WWII Series Present a Powerful Message to Younger Generations

Band of Brothers was an incredible series. While Saving Private Ryan is remembered as one of the best war movies ever, Band of Brothers has much more staying power. Today’s society doesn’t always see the heroes in the real world, but Band of Brothers had heroes that even kids will recognize are above the level of Luke Skywalker.

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Band of Brothers was an incredible series. While Saving Private Ryan is remembered as one of the best war movies ever, Band of Brothers has much more staying power. Today’s society doesn’t always see the heroes in the real world, but Band of Brothers had heroes that even kids will recognize are above the level of Luke Skywalker.

Not only did it pull you into the story, Band of Brothers accurately portrayed a time and location in the world’s history that most people today can hardly imagine. You can read about concentration camps for years, but it only takes a few minutes of seeing a small glimpse of what they looked like in front of you in color––a feature that makes it more haunting than Schindler’s List––to see how incredibly emotional the situation was.

Perhaps the most difficult thing that Band of Brothers accomplished is that it taught its audience in the process. There are fewer kids every day that will sit down and read a book, but it is no less important that they learn about these topics. I’m not suggesting that Band of Brothers and The Pacific should be shown to minors, but for those old enough to understand, it couldn’t hurt. It may even allow them to become interested to the point that they will sit down and read that book.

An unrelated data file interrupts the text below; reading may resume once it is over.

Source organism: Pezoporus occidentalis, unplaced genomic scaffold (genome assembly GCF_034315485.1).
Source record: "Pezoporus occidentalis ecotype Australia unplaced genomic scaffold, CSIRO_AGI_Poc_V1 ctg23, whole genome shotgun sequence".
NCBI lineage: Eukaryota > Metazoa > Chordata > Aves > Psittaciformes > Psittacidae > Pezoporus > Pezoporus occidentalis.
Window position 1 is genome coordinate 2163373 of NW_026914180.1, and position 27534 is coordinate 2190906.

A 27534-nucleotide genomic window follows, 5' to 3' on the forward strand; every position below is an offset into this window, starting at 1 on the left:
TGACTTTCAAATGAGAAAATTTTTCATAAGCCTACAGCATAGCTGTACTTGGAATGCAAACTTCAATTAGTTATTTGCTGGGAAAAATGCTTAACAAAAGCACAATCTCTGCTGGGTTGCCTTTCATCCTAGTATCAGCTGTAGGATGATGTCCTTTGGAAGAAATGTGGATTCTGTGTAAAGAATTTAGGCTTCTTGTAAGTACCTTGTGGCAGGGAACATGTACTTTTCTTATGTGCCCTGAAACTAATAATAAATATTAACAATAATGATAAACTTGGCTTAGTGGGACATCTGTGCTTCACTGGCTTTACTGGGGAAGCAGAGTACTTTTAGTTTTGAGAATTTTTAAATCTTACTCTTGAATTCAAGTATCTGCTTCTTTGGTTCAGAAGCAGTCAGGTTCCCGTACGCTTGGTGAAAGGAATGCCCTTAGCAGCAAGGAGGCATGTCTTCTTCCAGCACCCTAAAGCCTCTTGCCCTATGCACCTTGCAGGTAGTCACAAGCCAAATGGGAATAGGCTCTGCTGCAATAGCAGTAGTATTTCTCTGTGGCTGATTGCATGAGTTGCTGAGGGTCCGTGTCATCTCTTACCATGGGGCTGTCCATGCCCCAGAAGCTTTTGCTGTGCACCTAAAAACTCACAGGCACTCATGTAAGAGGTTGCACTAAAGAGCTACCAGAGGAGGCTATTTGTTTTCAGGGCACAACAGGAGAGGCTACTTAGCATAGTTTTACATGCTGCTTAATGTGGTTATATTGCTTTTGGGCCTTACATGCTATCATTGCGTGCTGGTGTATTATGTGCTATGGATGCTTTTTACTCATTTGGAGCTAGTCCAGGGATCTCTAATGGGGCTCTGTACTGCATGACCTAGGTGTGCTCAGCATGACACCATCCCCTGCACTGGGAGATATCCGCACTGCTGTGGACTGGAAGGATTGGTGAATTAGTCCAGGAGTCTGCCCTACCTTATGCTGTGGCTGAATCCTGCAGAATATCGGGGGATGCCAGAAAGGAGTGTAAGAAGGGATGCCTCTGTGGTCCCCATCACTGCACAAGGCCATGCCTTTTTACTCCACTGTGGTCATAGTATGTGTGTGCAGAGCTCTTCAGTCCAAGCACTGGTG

We can’t forget the men behind these series either. Tom Hanks and Steven Spielberg are two of the biggest names in Hollywood. They could do any project that they want, but they choose to spend over three years of their lives to create The Pacific.

Why would they spend so much time? Couldn’t they have as much impact with another movie? No.

It is vital that these series are as long as they are to create the impact that they do. “The things that you remember, that make an impact in your life are the things that take a long time,” says Ken Burns who documented World War II in his 14-hour, 2007 documentary The War.

As someone who has watched the entire series, the same rings true for Burns’s 19-hour Baseball series, which he will be adding to in the upcoming years.

It wouldn’t be necessary to make these films so long if they weren’t on topics of great importance… and because these topics are of great importance, it is vital that these films be long.

The Pacific premieres Sunday at 9pm on HBO.

–Tom Hanks’s interview about The Pacific with Stephen Colbert: Part one and Part two

Further background on The Pacific from The Washington Post.

Originally published on March 12, 2010.

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